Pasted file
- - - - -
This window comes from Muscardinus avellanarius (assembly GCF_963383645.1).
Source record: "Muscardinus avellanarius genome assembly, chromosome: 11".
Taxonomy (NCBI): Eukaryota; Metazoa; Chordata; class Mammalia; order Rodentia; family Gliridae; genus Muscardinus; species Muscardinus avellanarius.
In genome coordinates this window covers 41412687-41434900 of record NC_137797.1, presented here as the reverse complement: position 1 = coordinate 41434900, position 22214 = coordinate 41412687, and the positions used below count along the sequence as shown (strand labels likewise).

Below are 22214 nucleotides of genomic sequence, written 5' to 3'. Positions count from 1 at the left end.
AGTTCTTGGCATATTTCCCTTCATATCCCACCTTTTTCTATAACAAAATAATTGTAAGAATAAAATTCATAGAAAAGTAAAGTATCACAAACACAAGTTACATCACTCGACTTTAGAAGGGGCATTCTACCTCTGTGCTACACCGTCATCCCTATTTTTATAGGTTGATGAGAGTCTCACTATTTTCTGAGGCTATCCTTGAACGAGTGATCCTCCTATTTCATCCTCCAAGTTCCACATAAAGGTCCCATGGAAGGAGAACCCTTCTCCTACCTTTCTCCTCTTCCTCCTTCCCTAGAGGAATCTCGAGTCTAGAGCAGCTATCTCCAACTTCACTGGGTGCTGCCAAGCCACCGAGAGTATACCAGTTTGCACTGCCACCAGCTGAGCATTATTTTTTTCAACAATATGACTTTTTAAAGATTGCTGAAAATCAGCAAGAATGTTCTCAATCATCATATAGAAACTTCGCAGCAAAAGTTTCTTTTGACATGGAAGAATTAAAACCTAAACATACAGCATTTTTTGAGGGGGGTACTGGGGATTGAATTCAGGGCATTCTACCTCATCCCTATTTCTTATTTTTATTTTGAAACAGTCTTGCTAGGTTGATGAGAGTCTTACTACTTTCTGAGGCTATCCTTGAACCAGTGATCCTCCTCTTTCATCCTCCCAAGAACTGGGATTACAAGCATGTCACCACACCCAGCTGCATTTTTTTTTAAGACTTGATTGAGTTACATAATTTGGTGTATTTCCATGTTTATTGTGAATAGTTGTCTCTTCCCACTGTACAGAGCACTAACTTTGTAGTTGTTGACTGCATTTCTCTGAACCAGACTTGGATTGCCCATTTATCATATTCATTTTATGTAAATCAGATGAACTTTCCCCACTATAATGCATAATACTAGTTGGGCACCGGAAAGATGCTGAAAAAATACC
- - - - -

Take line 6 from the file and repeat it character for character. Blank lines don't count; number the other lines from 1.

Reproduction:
AGTTCTTGGCATATTTCCCTTCATATCCCACCTTTTTCTATAACAAAATAATTGTAAGAATAAAATTCATAGAAAAGTAAAGTATCACAAACACAAGTTACATCACTCGACTTTAGAAGGGGCATTCTACCTCTGTGCTACACCGTCATCCCTATTTTTATAGGTTGATGAGAGTCTCACTATTTTCTGAGGCTATCCTTGAACGAGTGATCCTCCTATTTCATCCTCCAAGTTCCACATAAAGGTCCCATGGAAGGAGAACCCTTCTCCTACCTTTCTCCTCTTCCTCCTTCCCTAGAGGAATCTCGAGTCTAGAGCAGCTATCTCCAACTTCACTGGGTGCTGCCAAGCCACCGAGAGTATACCAGTTTGCACTGCCACCAGCTGAGCATTATTTTTTTCAACAATATGACTTTTTAAAGATTGCTGAAAATCAGCAAGAATGTTCTCAATCATCATATAGAAACTTCGCAGCAAAAGTTTCTTTTGACATGGAAGAATTAAAACCTAAACATACAGCATTTTTTGAGGGGGGTACTGGGGATTGAATTCAGGGCATTCTACCTCATCCCTATTTCTTATTTTTATTTTGAAACAGTCTTGCTAGGTTGATGAGAGTCTTACTACTTTCTGAGGCTATCCTTGAACCAGTGATCCTCCTCTTTCATCCTCCCAAGAACTGGGATTACAAGCATGTCACCACACCCAGCTGCATTTTTTTTTAAGACTTGATTGAGTTACATAATTTGGTGTATTTCCATGTTTATTGTGAATAGTTGTCTCTTCCCACTGTACAGAGCACTAACTTTGTAGTTGTTGACTGCATTTCTCTGAACCAGACTTGGATTGCCCATTTATCATATTCATTTTATGTAAATCAGATGAACTTTCCCCACTATAATGCATAATACTAGTTGGGCACCGGAAAGATGCTGAAAAAATACC